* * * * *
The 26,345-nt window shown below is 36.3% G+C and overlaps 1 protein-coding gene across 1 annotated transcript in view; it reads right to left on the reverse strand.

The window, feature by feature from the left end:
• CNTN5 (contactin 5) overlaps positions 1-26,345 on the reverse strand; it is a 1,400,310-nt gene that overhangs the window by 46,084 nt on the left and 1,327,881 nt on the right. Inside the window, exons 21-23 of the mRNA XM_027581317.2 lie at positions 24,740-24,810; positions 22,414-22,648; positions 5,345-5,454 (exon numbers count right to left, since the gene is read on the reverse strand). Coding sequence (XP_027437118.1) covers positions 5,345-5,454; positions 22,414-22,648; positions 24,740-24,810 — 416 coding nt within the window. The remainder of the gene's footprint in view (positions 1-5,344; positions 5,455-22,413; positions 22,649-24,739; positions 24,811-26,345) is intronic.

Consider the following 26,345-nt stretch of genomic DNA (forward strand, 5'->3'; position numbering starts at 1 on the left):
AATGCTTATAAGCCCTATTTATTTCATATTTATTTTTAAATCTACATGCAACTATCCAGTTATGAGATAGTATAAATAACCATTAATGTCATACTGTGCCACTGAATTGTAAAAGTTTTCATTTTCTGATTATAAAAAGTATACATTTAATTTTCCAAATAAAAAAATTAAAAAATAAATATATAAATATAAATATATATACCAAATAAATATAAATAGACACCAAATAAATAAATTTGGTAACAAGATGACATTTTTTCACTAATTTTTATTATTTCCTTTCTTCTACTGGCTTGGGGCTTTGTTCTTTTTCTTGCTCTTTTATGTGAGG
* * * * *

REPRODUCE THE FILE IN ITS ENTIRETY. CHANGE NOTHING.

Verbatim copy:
The 26,345-nt window shown below is 36.3% G+C and overlaps 1 protein-coding gene across 1 annotated transcript in view; it reads right to left on the reverse strand.

The window, feature by feature from the left end:
• CNTN5 (contactin 5) overlaps positions 1-26,345 on the reverse strand; it is a 1,400,310-nt gene that overhangs the window by 46,084 nt on the left and 1,327,881 nt on the right. Inside the window, exons 21-23 of the mRNA XM_027581317.2 lie at positions 24,740-24,810; positions 22,414-22,648; positions 5,345-5,454 (exon numbers count right to left, since the gene is read on the reverse strand). Coding sequence (XP_027437118.1) covers positions 5,345-5,454; positions 22,414-22,648; positions 24,740-24,810 — 416 coding nt within the window. The remainder of the gene's footprint in view (positions 1-5,344; positions 5,455-22,413; positions 22,649-24,739; positions 24,811-26,345) is intronic.

Consider the following 26,345-nt stretch of genomic DNA (forward strand, 5'->3'; position numbering starts at 1 on the left):
AATGCTTATAAGCCCTATTTATTTCATATTTATTTTTAAATCTACATGCAACTATCCAGTTATGAGATAGTATAAATAACCATTAATGTCATACTGTGCCACTGAATTGTAAAAGTTTTCATTTTCTGATTATAAAAAGTATACATTTAATTTTCCAAATAAAAAAATTAAAAAATAAATATATAAATATAAATATATATACCAAATAAATATAAATAGACACCAAATAAATAAATTTGGTAACAAGATGACATTTTTTCACTAATTTTTATTATTTCCTTTCTTCTACTGGCTTGGGGCTTTGTTCTTTTTCTTGCTCTTTTATGTGAGG